Despite the extensive counseling about the possibility to perform trachelectomy or adjuvant treatment after final diagnosis, our patient decided only to undergo strict follow-up procedures, and is currently without evidence of disease after 38 months since initial diagnosis.

Conclusion

We report a case of an early stage glassy cell cervical carcinoma patient, who was successfully treated with conization and laparoscopic pelvic lymphadenectomy. Given the rarity of this tumor histological type, and the paucity of data about its natural history, which has been reported to be similar to other histological types only with the employment of multimodal treatment strategies [12], caution should be taken to i) carefully evaluate the patients' fertility potential; ii) extensively counsel the patients about the risk/benefit of a conservative treatment; iii) investigate the patients' compliance to undergo strict follow-up procedures.

Consent

Written informed consent was obtained from the patient for publication of this case report and any accompanying images. A copy of the written consent is available for review by the Editor-in-Chief of this journal.

Declarations

Authors’ Affiliations

(1)
Department of Oncology, Catholic University
(2)
Gynecologic Oncology Unit, Catholic University
(3)
Institute of Human Pathology, Catholic University

References

  1. Chan PG, Sung HY, Sawaya GF: Changes in cervical cancer incidence after three decades of screening US women less than 30 years old. Obstet Gynecol. 2003, 102 (4): 765-73. 10.1016/S0029-7844(03)00696-3.View ArticlePubMedGoogle Scholar
  2. Dargent D, Brun JL, Roy M, Mathevet P, Remy I: La trachelectomie elargie (T.E.) une alternative a' l'hysterèctomie radicale dans le traitement des cancers infiltrants dèveloppeès sur la face externe du col utèrin. J Obstet Gynecol. 1994, 2: 285-292.Google Scholar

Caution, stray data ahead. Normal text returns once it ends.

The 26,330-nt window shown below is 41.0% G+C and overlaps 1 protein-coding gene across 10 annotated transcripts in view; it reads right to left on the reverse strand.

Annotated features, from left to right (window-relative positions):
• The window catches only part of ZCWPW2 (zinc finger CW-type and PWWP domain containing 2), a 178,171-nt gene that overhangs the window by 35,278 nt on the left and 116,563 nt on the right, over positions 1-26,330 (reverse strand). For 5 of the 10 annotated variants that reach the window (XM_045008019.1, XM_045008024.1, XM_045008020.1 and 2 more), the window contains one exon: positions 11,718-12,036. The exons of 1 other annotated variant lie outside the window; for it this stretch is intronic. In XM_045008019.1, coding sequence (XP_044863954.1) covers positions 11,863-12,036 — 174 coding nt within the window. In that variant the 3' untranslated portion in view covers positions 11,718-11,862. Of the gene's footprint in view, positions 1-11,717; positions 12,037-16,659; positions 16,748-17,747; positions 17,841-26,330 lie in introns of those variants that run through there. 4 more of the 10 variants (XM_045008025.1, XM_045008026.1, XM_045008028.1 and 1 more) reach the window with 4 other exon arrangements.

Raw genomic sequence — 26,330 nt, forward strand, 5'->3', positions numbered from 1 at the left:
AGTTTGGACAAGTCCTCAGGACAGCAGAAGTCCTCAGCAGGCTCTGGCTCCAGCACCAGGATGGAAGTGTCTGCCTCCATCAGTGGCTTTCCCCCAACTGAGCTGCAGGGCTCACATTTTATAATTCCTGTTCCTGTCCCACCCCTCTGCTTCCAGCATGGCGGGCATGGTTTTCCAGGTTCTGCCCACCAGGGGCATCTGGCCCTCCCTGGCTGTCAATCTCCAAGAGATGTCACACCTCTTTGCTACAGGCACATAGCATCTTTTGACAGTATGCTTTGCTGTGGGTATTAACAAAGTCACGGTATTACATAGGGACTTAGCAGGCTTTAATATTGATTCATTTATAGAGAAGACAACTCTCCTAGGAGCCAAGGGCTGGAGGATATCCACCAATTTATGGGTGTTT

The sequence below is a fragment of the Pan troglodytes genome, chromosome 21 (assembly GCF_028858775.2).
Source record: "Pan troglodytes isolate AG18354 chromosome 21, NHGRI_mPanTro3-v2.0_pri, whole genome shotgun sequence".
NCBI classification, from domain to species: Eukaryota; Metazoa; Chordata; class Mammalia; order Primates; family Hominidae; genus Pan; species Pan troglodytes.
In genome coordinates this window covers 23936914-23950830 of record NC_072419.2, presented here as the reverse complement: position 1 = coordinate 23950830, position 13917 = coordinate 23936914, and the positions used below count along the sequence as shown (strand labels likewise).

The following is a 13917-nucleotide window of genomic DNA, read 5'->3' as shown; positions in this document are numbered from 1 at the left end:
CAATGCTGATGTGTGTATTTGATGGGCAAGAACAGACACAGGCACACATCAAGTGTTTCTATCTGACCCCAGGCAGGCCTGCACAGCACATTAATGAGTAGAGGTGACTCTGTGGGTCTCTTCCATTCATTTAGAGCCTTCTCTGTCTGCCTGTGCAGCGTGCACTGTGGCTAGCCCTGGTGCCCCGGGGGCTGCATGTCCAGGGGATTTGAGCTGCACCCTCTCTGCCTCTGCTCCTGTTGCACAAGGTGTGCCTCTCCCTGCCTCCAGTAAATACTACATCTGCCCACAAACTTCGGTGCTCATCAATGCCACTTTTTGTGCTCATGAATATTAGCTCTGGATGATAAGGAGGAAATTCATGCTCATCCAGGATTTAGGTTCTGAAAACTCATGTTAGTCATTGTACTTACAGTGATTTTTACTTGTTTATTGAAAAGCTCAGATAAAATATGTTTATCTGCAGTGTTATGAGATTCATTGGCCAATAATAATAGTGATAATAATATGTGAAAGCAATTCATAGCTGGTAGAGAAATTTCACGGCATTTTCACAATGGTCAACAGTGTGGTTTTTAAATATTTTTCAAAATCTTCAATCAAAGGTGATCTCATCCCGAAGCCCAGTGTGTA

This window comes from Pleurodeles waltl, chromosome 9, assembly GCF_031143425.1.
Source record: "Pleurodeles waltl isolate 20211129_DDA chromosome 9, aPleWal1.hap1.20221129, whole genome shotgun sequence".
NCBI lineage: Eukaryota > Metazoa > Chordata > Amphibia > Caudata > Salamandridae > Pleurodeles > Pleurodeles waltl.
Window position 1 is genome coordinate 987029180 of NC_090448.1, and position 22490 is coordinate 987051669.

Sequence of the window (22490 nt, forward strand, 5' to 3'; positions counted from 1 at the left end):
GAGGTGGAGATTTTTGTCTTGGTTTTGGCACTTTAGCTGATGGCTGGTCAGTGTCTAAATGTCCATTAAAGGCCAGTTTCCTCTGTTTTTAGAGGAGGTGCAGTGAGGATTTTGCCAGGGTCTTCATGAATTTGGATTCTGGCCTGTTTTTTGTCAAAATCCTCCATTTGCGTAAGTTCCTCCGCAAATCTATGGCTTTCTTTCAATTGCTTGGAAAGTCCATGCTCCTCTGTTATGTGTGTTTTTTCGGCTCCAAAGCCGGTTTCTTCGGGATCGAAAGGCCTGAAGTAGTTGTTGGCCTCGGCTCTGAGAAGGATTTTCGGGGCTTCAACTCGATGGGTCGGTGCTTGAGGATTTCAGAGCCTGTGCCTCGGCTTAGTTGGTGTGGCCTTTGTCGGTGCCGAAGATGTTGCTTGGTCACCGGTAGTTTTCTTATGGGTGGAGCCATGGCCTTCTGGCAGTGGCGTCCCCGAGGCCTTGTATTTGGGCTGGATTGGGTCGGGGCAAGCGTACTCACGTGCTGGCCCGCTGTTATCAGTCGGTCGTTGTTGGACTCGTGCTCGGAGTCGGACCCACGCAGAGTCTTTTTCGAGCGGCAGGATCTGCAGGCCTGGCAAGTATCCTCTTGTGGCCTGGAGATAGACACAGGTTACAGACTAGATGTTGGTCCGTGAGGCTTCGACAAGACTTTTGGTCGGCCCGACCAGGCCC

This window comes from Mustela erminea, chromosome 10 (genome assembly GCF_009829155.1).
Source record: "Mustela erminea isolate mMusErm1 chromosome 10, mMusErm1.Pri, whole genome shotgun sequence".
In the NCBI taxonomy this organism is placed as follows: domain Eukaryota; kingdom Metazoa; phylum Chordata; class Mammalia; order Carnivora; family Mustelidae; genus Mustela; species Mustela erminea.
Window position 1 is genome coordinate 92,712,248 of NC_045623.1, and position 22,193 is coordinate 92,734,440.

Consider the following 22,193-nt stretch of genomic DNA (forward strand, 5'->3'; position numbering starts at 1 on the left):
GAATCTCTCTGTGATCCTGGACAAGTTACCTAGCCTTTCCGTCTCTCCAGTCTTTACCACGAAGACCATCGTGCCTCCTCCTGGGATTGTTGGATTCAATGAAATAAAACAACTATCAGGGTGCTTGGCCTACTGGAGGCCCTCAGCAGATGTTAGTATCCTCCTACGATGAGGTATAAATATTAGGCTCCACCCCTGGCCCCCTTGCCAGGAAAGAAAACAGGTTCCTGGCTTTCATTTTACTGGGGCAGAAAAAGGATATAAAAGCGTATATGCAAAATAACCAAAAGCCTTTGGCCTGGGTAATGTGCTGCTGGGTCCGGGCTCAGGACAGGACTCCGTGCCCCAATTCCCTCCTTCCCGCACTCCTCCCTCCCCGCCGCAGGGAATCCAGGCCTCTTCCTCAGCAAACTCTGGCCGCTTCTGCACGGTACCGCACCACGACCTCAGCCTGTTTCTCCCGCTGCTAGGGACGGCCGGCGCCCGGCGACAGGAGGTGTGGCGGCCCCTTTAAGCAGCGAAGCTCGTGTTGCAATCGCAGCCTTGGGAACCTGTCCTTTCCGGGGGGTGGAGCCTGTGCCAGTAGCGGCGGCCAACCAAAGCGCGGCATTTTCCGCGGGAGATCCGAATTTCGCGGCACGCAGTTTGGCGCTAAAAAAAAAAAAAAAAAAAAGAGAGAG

3. Plante M, Roy M: Fertility preserving options for cervical cancer. Oncology. 2006, 20: 479-88.PubMedGoogle Scholar
  4. Schlaerth JB, Spirtos NM, Schlaerth AC: Radical trachelectomy and pelvic lymphadenectomy with uterine preservation in the treatment of cervical cancer. Am J Obstet Gynecol. 2003, 188: 29-34. 10.1067/mob.2003.124.View ArticlePubMedGoogle Scholar
  5. Lea JS, Coleman RL, Garner EO, Duska LR, Miller DS, Schorge JO: Adenosquamous histology predicts poor outcome in low-risk stage IB1 cervical adenocarcinoma. Gynecol Oncol. 2003, 91: 558-562. 10.1016/j.ygyno.2003.08.020.View ArticlePubMedGoogle Scholar
  6. Weed JC, Graff AT, Shoup B, Tawfik O: Small cell undifferentiated (neuroendocrine) carcinoma of the uterine cervix. J Am Coll Surg. 2003, 197: 44-51. 10.1016/S1072-7515(03)00120-0.View ArticlePubMedGoogle Scholar
  7. Rob L, Charvat M, Robova H, Pluta M, Strnad P, Hrehorcak M, Skapa P: Less radical fertility-sparing surgery than radical trachelectomy in early cervical cancer. Int J Gynecol Cancer. 2007, 17: 304-310. 10.1111/j.1525-1438.2007.00758.x.View ArticlePubMedGoogle Scholar
  8. Beiner ME, Covens A: Surgery insight: radical vaginal trachelectomy as a method of fertility preservation for cervical cancer. Nature Practice Clin Oncol. 2007, 4: 353-361. 10.1038/ncponc0822.View ArticleGoogle Scholar
  9. Glücksmann A, Cherry C: Incidence, histology, and response to radiation of mixed carcinomas (adenoacanthomas) of the uterine cervix. Cancer. 1956, 9: 971-979. 10.1002/1097-0142(195609/10)9:5<971::AID-CNCR2820090518>3.0.CO;2-T.View ArticlePubMedGoogle Scholar
  10. Lotocki RJ, Krepart GV, Paraskevas M, Vadas G, Heywood M, Fung FK: Glassy cell carcinoma of the cervix. Gynecol Oncol. 1992, 44: 254-259. 10.1016/0090-8258(92)90052-K.View ArticlePubMedGoogle Scholar
  11. Plante M, Renaud MC, Francois H, Roy M: Vaginal radical trachelectomy: an oncologically safe fertility preserving surgery. An updated series of 72 cases and review of the literature. Gynecol Oncol. 2004, 94: 614-623. 10.1016/j.ygyno.2004.05.032.View ArticlePubMedGoogle Scholar
  12. Gray HJ, Garcia R, Tamimi HK, Koh WJ, Goff BA, Greer BE, Paley PJ: Glassy cell carcinoma of the cervix revisited. Gynecol Oncol. 2002, 85: 274-277. 10.1006/gyno.2001.6523.View ArticlePubMedGoogle Scholar

Copyright

© Ferrandina et al; licensee BioMed Central Ltd. 2008

This article is published under license to BioMed Central Ltd. This is an Open Access article distributed under the terms of the Creative Commons Attribution License (http://creativecommons.org/licenses/by/2.0), which permits unrestricted use, distribution, and reproduction in any medium, provided the original work is properly cited.

Comments

Advertisement